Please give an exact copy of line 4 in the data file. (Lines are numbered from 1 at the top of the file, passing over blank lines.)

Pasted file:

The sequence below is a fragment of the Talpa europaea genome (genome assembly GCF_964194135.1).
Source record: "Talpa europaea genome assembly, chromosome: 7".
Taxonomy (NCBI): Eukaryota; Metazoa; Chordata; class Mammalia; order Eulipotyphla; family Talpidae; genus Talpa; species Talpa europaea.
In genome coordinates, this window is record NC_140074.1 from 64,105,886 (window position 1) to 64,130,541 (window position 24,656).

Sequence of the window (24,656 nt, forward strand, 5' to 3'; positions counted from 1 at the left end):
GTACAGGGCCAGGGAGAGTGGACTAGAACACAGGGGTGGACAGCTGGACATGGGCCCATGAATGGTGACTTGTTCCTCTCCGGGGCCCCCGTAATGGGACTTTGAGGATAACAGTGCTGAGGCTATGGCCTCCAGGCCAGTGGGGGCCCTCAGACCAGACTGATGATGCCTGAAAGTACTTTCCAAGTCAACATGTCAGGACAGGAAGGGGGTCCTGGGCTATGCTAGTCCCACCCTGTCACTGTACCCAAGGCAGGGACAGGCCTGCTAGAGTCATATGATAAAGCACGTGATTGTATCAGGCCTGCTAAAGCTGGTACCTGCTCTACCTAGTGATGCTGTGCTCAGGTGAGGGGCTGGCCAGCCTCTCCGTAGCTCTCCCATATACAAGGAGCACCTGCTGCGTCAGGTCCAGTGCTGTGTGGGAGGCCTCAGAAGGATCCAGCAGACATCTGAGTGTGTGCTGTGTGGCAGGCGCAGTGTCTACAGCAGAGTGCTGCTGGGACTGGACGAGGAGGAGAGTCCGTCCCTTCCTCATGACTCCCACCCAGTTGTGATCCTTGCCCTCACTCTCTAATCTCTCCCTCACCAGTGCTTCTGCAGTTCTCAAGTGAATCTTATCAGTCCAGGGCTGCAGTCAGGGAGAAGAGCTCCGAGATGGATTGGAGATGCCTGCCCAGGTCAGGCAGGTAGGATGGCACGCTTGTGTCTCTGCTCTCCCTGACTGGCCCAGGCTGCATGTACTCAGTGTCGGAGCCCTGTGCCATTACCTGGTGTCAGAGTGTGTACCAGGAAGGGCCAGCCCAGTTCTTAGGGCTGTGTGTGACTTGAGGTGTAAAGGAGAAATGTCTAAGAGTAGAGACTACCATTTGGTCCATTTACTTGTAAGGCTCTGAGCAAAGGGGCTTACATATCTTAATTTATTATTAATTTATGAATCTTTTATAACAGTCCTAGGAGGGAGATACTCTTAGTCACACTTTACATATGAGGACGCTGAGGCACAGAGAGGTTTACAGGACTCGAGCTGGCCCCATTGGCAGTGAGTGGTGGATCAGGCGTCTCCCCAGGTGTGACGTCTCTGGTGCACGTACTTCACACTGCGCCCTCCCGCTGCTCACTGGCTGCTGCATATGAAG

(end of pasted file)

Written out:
In genome coordinates, this window is record NC_140074.1 from 64,105,886 (window position 1) to 64,130,541 (window position 24,656).